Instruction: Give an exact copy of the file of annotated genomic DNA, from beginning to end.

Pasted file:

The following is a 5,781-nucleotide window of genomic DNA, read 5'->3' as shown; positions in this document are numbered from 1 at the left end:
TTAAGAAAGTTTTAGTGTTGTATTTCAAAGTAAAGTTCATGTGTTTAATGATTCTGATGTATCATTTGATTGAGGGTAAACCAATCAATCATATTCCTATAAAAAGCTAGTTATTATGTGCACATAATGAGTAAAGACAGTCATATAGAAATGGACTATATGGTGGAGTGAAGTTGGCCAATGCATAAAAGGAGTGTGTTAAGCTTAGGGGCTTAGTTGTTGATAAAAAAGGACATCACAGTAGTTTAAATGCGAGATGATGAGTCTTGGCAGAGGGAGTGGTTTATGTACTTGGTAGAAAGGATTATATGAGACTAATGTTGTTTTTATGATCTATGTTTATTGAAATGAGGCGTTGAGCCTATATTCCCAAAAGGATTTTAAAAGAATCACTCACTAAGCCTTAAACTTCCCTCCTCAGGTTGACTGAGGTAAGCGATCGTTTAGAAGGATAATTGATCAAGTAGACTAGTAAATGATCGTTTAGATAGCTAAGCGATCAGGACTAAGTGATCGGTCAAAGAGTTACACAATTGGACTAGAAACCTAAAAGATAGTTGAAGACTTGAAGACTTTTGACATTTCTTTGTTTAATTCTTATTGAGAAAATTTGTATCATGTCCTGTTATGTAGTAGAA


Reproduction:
The following is a 5,781-nucleotide window of genomic DNA, read 5'->3' as shown; positions in this document are numbered from 1 at the left end:
TTAAGAAAGTTTTAGTGTTGTATTTCAAAGTAAAGTTCATGTGTTTAATGATTCTGATGTATCATTTGATTGAGGGTAAACCAATCAATCATATTCCTATAAAAAGCTAGTTATTATGTGCACATAATGAGTAAAGACAGTCATATAGAAATGGACTATATGGTGGAGTGAAGTTGGCCAATGCATAAAAGGAGTGTGTTAAGCTTAGGGGCTTAGTTGTTGATAAAAAAGGACATCACAGTAGTTTAAATGCGAGATGATGAGTCTTGGCAGAGGGAGTGGTTTATGTACTTGGTAGAAAGGATTATATGAGACTAATGTTGTTTTTATGATCTATGTTTATTGAAATGAGGCGTTGAGCCTATATTCCCAAAAGGATTTTAAAAGAATCACTCACTAAGCCTTAAACTTCCCTCCTCAGGTTGACTGAGGTAAGCGATCGTTTAGAAGGATAATTGATCAAGTAGACTAGTAAATGATCGTTTAGATAGCTAAGCGATCAGGACTAAGTGATCGGTCAAAGAGTTACACAATTGGACTAGAAACCTAAAAGATAGTTGAAGACTTGAAGACTTTTGACATTTCTTTGTTTAATTCTTATTGAGAAAATTTGTATCATGTCCTGTTATGTAGTAGAA